Eugenie Scott's picture

Proudly Creationist

So I’m skimming through the latest issue of the Institute for Creation Research’s monthly publication, Acts & Facts, chuckling over the convoluted treatment of ice ages (short story: they’re real, only the advances and contractions of the four Northern Hemispheric glaciers were really zippy, taking only a few hundred years) and other scientific zaniness, when a commentary caught my eye.

The son of Henry Morris IV reported that his public school teacher presented the normal curricular material on prehistoric humans, and then “boldly told her students that these were only assumptions. She proceeded to give the biblical account of the origin of man–Adam through Noah, the dispersion at Babel, and the ‘filling of the earth’ that resulted as people groups [sic] spread out over a few thousand years. She ended her lesson by stating that she believed in the biblical account and encouraged her students to think critically–especially in relation to evolutionary assumptions they will hear in the future.”

Morris senior rapidly corresponded with the teacher, complimenting her on her stance, and encouraging her to continue. She got a stack of ICR books and other resources to help her on her way.

No, NCSE isn’t going to try to find out which school in the Dallas area Mr. Morris’s kid goes to, and then send in the storm troopers. Contrary to what creationists think, we help people at the grassroots to solve problems like this–we don’t swoop down in our black helicopters.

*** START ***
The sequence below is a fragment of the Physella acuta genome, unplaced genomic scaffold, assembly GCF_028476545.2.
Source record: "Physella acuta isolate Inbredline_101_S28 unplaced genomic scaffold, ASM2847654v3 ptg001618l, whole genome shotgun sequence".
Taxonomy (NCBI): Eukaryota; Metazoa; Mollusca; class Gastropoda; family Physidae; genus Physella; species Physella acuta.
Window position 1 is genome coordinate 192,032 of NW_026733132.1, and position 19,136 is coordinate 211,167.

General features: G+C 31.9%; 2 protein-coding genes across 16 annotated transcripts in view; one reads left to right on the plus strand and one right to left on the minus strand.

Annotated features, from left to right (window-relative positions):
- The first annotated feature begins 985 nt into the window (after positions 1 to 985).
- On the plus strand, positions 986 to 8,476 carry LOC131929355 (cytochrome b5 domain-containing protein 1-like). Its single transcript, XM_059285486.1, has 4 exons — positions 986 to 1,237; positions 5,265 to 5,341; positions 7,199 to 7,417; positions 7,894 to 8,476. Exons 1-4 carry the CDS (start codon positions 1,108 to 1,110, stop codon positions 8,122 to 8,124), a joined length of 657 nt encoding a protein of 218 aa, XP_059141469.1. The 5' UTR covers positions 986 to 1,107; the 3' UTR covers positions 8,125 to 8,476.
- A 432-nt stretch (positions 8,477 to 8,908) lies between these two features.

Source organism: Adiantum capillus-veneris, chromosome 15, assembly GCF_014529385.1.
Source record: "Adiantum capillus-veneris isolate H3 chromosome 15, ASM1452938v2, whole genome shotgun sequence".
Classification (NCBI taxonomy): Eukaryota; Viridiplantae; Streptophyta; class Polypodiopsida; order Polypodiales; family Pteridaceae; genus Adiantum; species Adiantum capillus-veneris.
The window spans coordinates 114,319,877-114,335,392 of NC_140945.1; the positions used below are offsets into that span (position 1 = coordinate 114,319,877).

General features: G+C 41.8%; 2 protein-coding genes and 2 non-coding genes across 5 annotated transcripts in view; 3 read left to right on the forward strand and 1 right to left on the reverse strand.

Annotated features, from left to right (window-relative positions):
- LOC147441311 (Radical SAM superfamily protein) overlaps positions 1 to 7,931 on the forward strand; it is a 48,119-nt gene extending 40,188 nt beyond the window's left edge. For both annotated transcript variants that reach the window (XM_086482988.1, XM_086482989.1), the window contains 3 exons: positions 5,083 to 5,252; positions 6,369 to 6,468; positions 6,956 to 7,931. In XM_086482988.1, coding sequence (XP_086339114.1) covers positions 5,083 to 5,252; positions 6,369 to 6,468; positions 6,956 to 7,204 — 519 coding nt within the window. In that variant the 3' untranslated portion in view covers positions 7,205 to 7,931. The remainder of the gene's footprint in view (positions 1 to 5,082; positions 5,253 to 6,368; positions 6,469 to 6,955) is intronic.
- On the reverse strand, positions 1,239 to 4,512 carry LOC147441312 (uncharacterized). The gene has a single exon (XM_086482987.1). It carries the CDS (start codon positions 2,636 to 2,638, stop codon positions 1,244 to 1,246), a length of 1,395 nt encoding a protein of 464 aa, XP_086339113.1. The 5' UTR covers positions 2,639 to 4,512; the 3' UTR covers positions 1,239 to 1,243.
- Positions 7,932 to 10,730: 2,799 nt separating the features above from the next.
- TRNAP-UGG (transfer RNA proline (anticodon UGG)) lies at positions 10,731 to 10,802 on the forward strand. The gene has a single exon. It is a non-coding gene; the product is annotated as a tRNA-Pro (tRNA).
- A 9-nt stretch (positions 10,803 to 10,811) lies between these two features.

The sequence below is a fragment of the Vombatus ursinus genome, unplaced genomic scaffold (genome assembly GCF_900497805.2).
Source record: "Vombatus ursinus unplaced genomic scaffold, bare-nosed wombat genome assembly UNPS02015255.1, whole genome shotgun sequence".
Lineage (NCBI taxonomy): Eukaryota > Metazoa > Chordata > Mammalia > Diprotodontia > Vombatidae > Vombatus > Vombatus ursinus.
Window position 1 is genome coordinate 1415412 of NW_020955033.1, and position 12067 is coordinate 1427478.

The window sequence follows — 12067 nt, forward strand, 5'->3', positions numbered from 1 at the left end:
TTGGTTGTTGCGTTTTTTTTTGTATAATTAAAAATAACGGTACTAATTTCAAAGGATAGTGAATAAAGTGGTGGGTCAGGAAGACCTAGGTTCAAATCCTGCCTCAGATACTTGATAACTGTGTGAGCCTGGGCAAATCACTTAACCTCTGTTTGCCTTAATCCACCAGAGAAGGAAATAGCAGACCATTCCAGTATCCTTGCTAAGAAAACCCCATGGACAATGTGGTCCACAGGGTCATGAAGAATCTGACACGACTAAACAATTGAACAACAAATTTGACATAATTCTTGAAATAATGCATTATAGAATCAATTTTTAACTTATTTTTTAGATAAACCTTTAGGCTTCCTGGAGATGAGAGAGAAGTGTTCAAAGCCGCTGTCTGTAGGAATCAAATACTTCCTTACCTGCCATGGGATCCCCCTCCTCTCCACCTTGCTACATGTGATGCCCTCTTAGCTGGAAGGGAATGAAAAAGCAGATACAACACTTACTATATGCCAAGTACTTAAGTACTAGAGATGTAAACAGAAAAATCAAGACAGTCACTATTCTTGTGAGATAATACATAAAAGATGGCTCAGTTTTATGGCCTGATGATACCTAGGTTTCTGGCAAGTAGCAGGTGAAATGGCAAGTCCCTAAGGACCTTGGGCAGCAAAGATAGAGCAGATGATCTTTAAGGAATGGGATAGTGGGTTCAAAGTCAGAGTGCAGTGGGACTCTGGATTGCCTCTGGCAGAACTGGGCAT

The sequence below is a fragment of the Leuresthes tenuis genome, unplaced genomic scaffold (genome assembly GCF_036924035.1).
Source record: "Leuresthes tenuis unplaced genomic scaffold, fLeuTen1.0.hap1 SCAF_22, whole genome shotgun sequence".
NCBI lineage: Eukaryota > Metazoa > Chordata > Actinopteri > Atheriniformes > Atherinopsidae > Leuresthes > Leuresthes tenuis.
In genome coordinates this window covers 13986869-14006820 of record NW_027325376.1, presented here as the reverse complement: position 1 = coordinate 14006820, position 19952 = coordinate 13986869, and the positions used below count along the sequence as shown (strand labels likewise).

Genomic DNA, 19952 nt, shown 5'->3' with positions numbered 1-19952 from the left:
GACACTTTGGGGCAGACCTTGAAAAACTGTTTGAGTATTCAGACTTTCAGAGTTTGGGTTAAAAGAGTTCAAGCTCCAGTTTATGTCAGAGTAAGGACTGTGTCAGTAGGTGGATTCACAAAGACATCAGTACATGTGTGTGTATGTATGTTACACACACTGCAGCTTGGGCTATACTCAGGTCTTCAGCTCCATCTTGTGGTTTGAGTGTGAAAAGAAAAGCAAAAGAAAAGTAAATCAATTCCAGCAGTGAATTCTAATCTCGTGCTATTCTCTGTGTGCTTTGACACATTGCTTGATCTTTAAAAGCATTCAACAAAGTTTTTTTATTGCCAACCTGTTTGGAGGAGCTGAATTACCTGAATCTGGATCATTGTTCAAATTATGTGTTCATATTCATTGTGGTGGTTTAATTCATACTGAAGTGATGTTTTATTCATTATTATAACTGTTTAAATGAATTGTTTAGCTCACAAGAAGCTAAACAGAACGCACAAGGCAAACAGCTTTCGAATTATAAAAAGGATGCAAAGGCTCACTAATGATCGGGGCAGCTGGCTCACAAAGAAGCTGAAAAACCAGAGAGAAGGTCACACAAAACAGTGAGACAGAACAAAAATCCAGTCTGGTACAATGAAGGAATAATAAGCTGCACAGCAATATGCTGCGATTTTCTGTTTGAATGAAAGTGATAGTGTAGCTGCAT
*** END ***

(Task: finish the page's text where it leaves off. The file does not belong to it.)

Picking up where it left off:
But wouldn’t it be nice if this teacher could be made aware of why she shouldn’t be doing this? If a teacher who held to tenets of Krishna Consciousness were teaching a lesson on the solar system, she would tell the kids that even if the scientists “believed” that the Sun is farther from Earth than the Moon, the Hindu Vedas tell us the truth: the Moon is millions of miles farther from the Earth than is the Sun. Would this creationist teacher (or the principal) give this teacher a pass because, after all, she was just expressing her religious opinions on science?

Ideally, the teacher could be shown how flat out scientifically wrong creationism is, and ideally students shouldn’t be mis-educated like this.

Perhaps when kids in that class came home and said, “Guess what we learned in school today, Mom?”, some parents reacted with enthusiasm, like the Morris family. But I’ll bet that some rolled their eyes and told their kid “just ignore that part of the lesson, dear. Learn the REAL science”.

What we need are parents in the latter category to step up and tell the teacher that she is wrong to both mis-educate students and promote her sectarian religious view. And if she doesn’t promise to stop, to take the matter up with the principal. Then, if the behavior doesn’t stop, they need to be willing to take stronger measures (which we can advise you on).  No, we’re not the storm troopers we are sometimes portrayed as, but teaching creationism in public schools is illegal and is a disservice to students, who need to know the essential science to help them make informed decisions in their lives.

What we also need are teachers who know of colleagues who are stepping over the line in this way to counsel their colleagues on how they are jeopardizing the district by violating classroom neutrality required by the first amendment. If one-on-one counseling won’t work, then the principal needs to be informed that one of the teachers is putting the district at risk for an expensive lawsuit that it will surely lose.

Because you know what? Young Mr. Morris’s class isn’t the only one where this sort of thing goes on. Usually it is hidden out of sight, rather than boasted about.